The e-commerce system (ECS)
The e-commerce system is, like the content management system, a sockets (TCP/IP) based client/server application. On the web server the ECS runs as a background service. On the client machine the application resembles something like a simple spreadsheet.
The ECS inherits the same secure user management capabilities used by the CMS, previously described. In an extension to the security over the CMS, all transactions with the ECS take place securely using the same private encryption scheme as the CMS. This ensures that no aspect of the ECS, beyond information about products available for purchase, is available to anyone other than those with registered user accounts on the ECS.
The ECS has the capacity to define product groups and product configurations, within those product groups. Each product configuration has an associated price, and postage for each of a local and international destination. In addition the configuration can specify either or both of a virtual (i.e. e-mail) or physical shipment method.
The physical shipment method is largely self explanatory, but the virtual shipment method has the capacity to automatically generate electronic licences which are integrated with my applications. The ECS has an application global capacity to work with variable national taxation rates, and can apply them on the basis of the shipping address, where international purchases do not attract national taxation rates.
The ECS interfaces with PHP as a PECL module which can then be called natively from within the PHP environment. The interfaces provide for the creation and management of shopping basket information, although the actual basket pages as seen on the website are defined and templated using the PHP scripting language.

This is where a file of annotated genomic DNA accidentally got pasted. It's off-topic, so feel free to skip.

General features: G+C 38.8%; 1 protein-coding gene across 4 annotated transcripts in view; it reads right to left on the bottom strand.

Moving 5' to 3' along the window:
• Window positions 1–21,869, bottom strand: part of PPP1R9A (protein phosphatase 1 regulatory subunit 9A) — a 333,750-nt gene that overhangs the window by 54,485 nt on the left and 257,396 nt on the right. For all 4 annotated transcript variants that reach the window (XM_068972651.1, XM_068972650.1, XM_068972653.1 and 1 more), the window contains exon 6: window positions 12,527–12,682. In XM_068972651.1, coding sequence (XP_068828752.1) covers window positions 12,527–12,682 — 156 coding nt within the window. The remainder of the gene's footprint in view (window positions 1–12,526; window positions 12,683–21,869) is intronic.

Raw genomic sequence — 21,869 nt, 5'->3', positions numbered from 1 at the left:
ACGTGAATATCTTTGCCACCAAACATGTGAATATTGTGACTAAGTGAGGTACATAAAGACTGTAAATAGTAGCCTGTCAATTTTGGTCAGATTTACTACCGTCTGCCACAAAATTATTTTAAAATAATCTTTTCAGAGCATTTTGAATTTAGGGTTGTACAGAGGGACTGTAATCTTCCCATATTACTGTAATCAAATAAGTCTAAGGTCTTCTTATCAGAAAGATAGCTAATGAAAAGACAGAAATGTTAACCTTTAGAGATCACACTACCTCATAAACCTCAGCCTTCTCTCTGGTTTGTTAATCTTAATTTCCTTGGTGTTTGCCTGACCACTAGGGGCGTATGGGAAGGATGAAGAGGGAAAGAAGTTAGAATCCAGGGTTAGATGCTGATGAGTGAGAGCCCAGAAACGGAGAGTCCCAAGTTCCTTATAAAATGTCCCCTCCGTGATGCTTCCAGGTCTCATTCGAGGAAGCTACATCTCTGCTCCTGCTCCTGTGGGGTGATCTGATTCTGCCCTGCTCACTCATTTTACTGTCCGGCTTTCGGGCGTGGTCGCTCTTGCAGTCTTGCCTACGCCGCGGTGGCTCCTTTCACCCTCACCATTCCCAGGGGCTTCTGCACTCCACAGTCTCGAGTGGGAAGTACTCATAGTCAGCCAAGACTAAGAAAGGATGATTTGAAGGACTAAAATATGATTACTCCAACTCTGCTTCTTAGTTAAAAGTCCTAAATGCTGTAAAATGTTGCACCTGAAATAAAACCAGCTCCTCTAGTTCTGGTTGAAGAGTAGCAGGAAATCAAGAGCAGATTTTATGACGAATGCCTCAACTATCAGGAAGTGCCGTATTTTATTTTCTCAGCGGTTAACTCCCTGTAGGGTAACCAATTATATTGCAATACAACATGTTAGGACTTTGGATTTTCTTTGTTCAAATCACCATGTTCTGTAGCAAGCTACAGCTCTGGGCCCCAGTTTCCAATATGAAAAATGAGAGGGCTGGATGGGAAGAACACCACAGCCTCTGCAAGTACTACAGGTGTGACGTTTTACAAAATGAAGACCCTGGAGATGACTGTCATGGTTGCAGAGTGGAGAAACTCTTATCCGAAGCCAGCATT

Checkout is implemented though any of the main credit card providers in PHP and secured using a commercially available website security certificate. Such a certificate allows use of secure http (https). I prefer that actual credit card information is handled offsite, with my credit card service provider, but since all of this is implemented in PHP, there is no reason why this capability could not be adjusted to suit any of the schemes that are available.
Ultimately credit card validation information is passed back to the website and assuming it is found to be satisfactory, the ECS system is triggered to generate a transaction. The ECS takes the basket information from PHP through the PECL interface and builds all invoice, dispatch and licence information necessary to satisfy the order. It calculates taxes and maintains running totals for the credit card account, and the tax office.
Through the client side application it is possible to manually update the server with details of actual transactions with the tax office, and any private accounts, in order to keep the running totals in order. It also deals with the implications of refunds and regeneration of lost licences. Once the order has been fulfilled in the ECS, it has the capacity to format e-mail messages and send them by SMTP to the customer, and where a physical shipment takes place, to a dedicated dispatch e-mail address.
Periodically, the ECS automatically archives off it's record data, encrypts it, and sends it by email (SMTP) to a dedicated accounting e-mail address. Key management for this encrypted data is handled through ECS client side application.
Where the majority of products for sale are electronic in nature, and can be licenced through an e-mail based licence file, this scheme represents a low overhead way to sell products, ideally suited to the small company with limited manpower. Clearly, where products are purely software based, the overhead is smallest. The overall scheme would have similar benefit were it to be used with some kind of physical product that then requires an ongoing licence commitment to cover costs for service provision.